Reading is dead’ has been a refrain we’ve heard almost as much as ‘The book is dead’, but there’s little evidence to date that, like the book, reading, including leisure reading, is expiring any time soon. Of course, how we read is surely changing. We read text on screens not just for work and study, but increasingly for pleasure and interest. This is likely to have some effect on the way in which we read, and on what we read: whereas in the past ‘leisure reading’ may have conjured up thoughts of curling up with a paperback, nowadays it’s just as likely to be sampling a blog or a newsfeed on a ‘phone’ (though this could still involve curling up, perhaps). Whilst a good deal of this new content can be accessed for free, not all of it can, and this is where libraries come in—still. Whether online or print, fiction or non-fiction, public libraries offer their users copious amounts of content that they might not otherwise be able to access, simply because of budgetary constraints. Hence the title of this blog post, and a piece of research that I recently completed.
In a survey I sent out to students in the Faculty of Arts and Education, I asked them about their leisure reading materials and activities and also if and how they used public libraries to support their leisure reading. Many of the students who responded were mature age and female, thus resembling the profile of working-age users of public libraries in some respects. In any case, a large number of respondents did use public libraries as a leisure reading source (187 to be precise). For many of these respondents, leisure reading was not something they would be giving up on any time soon. On the contrary, for quite a few of them it was a ‘vital’ activity, something which they couldn’t do without. Respondents cited several reasons why they read for pleasure: it often helped them relax, providing respite and escape from the stresses of modern life; at the same time, it could also offer valuable insights into, and new perspectives on, the world at large; additionally, it’s an enjoyable way to improve literacy skills.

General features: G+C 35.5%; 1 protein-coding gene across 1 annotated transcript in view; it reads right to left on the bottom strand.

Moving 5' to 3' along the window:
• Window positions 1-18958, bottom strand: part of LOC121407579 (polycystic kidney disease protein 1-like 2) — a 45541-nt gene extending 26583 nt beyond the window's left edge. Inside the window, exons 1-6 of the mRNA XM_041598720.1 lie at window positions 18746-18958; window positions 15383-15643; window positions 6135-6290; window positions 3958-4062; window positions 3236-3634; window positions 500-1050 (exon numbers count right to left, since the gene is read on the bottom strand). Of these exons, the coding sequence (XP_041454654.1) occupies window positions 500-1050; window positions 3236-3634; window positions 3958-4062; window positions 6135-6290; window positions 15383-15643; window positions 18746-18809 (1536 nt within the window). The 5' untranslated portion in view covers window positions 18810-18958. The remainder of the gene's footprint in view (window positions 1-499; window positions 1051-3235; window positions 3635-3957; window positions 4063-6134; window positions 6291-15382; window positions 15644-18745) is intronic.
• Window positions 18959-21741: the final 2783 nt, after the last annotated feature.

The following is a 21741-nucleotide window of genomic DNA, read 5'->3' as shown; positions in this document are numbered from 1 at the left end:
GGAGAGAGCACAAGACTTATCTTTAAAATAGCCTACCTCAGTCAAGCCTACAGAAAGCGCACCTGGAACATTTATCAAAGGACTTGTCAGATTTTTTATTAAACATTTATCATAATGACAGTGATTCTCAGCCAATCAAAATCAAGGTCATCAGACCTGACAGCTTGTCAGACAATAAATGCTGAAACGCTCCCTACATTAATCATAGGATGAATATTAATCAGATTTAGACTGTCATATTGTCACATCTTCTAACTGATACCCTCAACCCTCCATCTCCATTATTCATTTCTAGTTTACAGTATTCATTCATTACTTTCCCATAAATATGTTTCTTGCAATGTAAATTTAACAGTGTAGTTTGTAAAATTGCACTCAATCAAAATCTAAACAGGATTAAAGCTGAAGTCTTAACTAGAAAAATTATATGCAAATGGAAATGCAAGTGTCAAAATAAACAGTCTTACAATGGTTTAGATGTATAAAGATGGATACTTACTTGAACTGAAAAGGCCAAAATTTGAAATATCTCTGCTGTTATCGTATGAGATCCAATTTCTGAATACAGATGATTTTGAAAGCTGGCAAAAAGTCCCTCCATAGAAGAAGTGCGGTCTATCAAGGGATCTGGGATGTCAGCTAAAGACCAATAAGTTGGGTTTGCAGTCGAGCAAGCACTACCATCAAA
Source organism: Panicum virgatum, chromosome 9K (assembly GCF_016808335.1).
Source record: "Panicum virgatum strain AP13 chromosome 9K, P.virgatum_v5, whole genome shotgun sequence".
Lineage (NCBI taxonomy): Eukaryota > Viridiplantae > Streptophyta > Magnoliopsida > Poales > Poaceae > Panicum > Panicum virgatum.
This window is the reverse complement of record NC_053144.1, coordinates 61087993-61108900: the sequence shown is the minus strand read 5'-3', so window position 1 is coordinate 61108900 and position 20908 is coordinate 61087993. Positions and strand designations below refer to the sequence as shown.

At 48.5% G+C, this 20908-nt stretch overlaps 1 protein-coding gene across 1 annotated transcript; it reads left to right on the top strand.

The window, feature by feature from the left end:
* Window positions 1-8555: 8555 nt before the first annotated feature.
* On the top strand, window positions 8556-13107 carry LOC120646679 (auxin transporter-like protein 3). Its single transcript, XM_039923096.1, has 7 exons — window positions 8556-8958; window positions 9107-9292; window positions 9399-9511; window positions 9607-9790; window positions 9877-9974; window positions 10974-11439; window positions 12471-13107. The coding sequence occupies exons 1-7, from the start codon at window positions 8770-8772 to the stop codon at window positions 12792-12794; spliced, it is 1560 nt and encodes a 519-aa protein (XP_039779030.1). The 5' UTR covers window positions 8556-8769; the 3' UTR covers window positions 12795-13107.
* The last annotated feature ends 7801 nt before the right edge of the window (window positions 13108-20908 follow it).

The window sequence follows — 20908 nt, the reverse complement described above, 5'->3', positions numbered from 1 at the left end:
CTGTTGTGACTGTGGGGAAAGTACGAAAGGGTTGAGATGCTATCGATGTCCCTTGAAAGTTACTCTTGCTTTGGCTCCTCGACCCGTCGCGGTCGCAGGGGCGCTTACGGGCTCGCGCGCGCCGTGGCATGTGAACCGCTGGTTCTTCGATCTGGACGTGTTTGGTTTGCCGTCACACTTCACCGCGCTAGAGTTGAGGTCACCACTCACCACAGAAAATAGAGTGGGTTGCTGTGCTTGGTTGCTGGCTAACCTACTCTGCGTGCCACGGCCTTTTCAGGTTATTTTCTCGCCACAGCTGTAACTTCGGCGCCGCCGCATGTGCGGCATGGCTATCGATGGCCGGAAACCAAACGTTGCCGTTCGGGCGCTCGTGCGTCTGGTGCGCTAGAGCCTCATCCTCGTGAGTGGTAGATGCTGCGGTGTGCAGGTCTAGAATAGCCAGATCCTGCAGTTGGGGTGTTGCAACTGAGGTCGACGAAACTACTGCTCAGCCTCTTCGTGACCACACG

Respondents didn’t source their leisure reading materials from public library materials just because they were free, though this was a key reason. Other reasons commonly cited were the breadth and depth of the public library collections, and the ease with which both their print and online materials could be obtained. Interestingly, quite a few respondents said how they still enjoyed reading print materials, and that borrowing them from libraries was a more sustainable way of indulging in this pleasure—a reason that would have likely been cited more rarely a decade or two ago. Some respondents also mentioned how they appreciated the advice offered by library staff, and the ’reading-centric’ environment that the physical library provided. All in all, it is clear that for many, leisure reading is here to stay, or at least for as long as public libraries continue to support it.
The full write-up of this research is in:
Hider, Philip (2022)‘I Can’t Afford to Buy All the Books I Read’: What Public Libraries Offer Leisure Readers. Journal of the Australian Library & Information Association, 71 (2), 139-155.